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Disney has closed LucasArts and cancelled all projects currently in production, shutting the door on one of the iconic development houses of gaming history at the cost of a reported 150 jobs. In a statement picked up by Game Informer, Disney says:

“After evaluating our position in the games market, we’ve decided to shift LucasArts from an internal development to a licensing model, minimizing the company’s risk while achieving a broader portfolio of quality Star Wars games. As a result of this change, we’ve had layoffs across the organization. We are incredibly appreciative and proud of the talented teams who have been developing our new titles.”

Disney acquired Lucasfilm (the parent company of LucasArts) back in October 2012 in a deal worth $4.0 billion USD. The studio was working on the third-person shooter Star Wars: 1313 and Star Wars: First Assault. Both of these projects are now cancelled.

It’s a sad end for a studio who, in its 1990s incarnation, established itself as an incredible producer of adventure game titles. With creative talents like Tim Schafer and Ron Gilbert at the company, LucasArts released games like Maniac Mansion, The Secret of Monkey Island, Day of the Tentacle, Full Throttle and Grim Fandango. In those same early years, classic Star Wars titles like Tie Fighter and Jedi Knight: Dark Forces II were issued by the developer.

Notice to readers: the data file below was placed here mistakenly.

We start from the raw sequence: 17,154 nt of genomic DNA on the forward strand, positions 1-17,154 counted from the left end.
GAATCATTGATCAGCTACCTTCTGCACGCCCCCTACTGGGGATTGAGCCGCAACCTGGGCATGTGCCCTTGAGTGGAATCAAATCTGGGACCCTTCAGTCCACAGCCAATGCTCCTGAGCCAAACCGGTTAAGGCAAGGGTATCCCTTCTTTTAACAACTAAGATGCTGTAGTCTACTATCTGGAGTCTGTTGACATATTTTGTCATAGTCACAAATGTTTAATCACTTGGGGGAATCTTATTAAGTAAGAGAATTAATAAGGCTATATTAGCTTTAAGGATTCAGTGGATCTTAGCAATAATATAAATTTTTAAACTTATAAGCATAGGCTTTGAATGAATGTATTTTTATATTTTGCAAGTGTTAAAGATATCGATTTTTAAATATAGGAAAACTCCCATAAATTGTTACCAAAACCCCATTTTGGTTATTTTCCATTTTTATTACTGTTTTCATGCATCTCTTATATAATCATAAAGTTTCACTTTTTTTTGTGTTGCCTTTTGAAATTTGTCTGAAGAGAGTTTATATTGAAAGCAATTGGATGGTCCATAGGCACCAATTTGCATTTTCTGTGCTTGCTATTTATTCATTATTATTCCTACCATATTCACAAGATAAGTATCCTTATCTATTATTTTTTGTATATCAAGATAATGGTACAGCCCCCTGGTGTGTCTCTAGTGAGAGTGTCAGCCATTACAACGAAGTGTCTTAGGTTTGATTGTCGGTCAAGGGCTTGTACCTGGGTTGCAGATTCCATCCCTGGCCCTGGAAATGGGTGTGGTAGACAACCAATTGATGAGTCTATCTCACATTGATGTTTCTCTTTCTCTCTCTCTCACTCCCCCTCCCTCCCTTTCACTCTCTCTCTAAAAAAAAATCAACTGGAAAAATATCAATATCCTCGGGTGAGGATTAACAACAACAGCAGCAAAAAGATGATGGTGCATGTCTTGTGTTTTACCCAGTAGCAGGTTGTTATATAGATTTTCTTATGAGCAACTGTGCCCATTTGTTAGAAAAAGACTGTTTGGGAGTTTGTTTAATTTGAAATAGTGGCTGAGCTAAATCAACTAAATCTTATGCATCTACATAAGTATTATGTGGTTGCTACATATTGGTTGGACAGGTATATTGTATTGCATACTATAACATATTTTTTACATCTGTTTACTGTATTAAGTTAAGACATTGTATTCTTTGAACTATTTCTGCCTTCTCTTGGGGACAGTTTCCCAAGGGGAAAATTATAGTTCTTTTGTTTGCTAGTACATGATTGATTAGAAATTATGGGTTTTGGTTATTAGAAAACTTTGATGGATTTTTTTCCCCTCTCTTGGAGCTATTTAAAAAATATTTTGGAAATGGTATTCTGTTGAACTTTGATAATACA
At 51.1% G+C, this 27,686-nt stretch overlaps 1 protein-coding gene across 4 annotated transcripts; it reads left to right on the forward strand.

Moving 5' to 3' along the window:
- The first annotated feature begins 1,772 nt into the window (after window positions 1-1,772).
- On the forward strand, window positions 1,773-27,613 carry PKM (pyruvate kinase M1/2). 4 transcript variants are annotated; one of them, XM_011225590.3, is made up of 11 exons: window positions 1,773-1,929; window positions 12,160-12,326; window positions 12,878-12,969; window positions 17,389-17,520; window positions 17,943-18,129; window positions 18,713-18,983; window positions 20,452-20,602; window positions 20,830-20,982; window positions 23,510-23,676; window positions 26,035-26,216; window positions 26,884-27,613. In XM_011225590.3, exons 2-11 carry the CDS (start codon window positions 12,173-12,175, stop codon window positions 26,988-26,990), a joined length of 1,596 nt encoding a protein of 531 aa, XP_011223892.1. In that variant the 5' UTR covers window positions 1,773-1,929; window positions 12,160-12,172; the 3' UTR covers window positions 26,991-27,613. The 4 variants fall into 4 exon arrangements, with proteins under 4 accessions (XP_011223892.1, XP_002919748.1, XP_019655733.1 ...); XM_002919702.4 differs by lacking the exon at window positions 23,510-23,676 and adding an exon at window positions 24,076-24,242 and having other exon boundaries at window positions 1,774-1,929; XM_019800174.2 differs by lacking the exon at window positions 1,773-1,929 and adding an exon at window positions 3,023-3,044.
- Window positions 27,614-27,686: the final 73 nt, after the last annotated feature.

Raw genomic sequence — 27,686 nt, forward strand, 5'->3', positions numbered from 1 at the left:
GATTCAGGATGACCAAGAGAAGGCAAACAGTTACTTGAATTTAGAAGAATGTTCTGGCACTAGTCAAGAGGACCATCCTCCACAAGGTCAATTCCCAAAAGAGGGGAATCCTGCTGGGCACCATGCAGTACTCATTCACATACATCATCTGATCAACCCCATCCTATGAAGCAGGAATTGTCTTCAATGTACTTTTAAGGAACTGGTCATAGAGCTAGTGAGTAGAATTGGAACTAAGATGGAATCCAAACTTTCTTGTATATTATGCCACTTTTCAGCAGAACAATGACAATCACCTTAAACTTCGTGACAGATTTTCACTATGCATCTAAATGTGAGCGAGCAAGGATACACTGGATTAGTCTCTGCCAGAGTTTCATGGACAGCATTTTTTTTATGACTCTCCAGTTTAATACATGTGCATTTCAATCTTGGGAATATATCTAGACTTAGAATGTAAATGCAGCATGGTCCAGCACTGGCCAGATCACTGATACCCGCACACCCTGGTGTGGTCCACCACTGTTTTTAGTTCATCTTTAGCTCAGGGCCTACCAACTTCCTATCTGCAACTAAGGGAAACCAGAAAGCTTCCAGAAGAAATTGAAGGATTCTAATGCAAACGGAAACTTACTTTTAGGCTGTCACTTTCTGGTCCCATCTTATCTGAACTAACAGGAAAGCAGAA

Of late, the company has been better known for burning through multiple members of management staff. Since 2004, LucasArts has been helmed by five different people (Jim Ward, Darrell Rodriguez, Paul Meegan and the co-leadership of Kevin Parker and Gio Corsi.) Ubisoft’s Clint Hocking was brought in as creative director in 2010, but left for Valve in 2012 with his LucasArts project unfinished.

The company’s output appeared to suffer from this internal turmoil, resulting in disappointing games like Star Wars: The Force Unleashed II and Kinect Star Wars (which will now go down in history as the studio’s final game.)

At this stage, it’s difficult to know what Disney’s move to a “licensing model” may mean. In a best case scenario, older adventure game licenses may find homes at places like DoubleFine (Tim Schafer’s studio) or TellTale (who have already done work with Sam & Max and the Monkey Island series.) There’s potential, too, for the adventure games that have not yet made their way to Steam to now do so.

However, Disney only mentions Star Wars titles by name in its statement and gives no indication as to its intentions for older licenses. One hopes that they won’t end up locked away in Mickey’s vault, never again to see the light of day.

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